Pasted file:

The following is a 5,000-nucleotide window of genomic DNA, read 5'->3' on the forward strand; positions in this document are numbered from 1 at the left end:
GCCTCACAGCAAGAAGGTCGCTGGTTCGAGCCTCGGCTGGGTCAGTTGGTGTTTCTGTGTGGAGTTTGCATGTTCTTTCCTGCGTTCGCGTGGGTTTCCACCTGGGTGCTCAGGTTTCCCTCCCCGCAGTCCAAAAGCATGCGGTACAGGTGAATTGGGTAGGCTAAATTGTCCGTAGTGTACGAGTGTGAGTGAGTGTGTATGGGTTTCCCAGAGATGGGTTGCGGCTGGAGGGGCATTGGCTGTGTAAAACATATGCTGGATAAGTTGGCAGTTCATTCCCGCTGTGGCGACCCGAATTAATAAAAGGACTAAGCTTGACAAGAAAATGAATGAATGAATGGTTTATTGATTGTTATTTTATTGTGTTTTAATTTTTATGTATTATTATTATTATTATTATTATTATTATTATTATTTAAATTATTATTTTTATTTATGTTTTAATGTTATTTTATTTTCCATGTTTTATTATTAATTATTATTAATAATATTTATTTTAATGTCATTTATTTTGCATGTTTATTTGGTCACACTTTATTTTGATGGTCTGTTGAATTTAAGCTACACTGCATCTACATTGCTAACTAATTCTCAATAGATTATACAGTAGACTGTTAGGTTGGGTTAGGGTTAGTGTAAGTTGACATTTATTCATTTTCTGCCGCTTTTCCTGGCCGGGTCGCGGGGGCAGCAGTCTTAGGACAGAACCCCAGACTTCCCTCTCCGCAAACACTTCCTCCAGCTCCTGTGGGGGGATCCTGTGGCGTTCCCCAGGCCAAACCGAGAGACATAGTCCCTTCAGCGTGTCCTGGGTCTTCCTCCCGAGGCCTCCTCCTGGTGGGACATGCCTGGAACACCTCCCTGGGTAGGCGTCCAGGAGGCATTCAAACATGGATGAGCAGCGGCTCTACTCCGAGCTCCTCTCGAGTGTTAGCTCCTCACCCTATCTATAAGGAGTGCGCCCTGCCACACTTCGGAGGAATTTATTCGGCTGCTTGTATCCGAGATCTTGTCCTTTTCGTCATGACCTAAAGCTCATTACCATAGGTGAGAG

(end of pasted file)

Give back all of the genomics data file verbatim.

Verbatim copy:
The following is a 5,000-nucleotide window of genomic DNA, read 5'->3' on the forward strand; positions in this document are numbered from 1 at the left end:
GCCTCACAGCAAGAAGGTCGCTGGTTCGAGCCTCGGCTGGGTCAGTTGGTGTTTCTGTGTGGAGTTTGCATGTTCTTTCCTGCGTTCGCGTGGGTTTCCACCTGGGTGCTCAGGTTTCCCTCCCCGCAGTCCAAAAGCATGCGGTACAGGTGAATTGGGTAGGCTAAATTGTCCGTAGTGTACGAGTGTGAGTGAGTGTGTATGGGTTTCCCAGAGATGGGTTGCGGCTGGAGGGGCATTGGCTGTGTAAAACATATGCTGGATAAGTTGGCAGTTCATTCCCGCTGTGGCGACCCGAATTAATAAAAGGACTAAGCTTGACAAGAAAATGAATGAATGAATGGTTTATTGATTGTTATTTTATTGTGTTTTAATTTTTATGTATTATTATTATTATTATTATTATTATTATTATTATTTAAATTATTATTTTTATTTATGTTTTAATGTTATTTTATTTTCCATGTTTTATTATTAATTATTATTAATAATATTTATTTTAATGTCATTTATTTTGCATGTTTATTTGGTCACACTTTATTTTGATGGTCTGTTGAATTTAAGCTACACTGCATCTACATTGCTAACTAATTCTCAATAGATTATACAGTAGACTGTTAGGTTGGGTTAGGGTTAGTGTAAGTTGACATTTATTCATTTTCTGCCGCTTTTCCTGGCCGGGTCGCGGGGGCAGCAGTCTTAGGACAGAACCCCAGACTTCCCTCTCCGCAAACACTTCCTCCAGCTCCTGTGGGGGGATCCTGTGGCGTTCCCCAGGCCAAACCGAGAGACATAGTCCCTTCAGCGTGTCCTGGGTCTTCCTCCCGAGGCCTCCTCCTGGTGGGACATGCCTGGAACACCTCCCTGGGTAGGCGTCCAGGAGGCATTCAAACATGGATGAGCAGCGGCTCTACTCCGAGCTCCTCTCGAGTGTTAGCTCCTCACCCTATCTATAAGGAGTGCGCCCTGCCACACTTCGGAGGAATTTATTCGGCTGCTTGTATCCGAGATCTTGTCCTTTTCGTCATGACCTAAAGCTCATTACCATAGGTGAGAG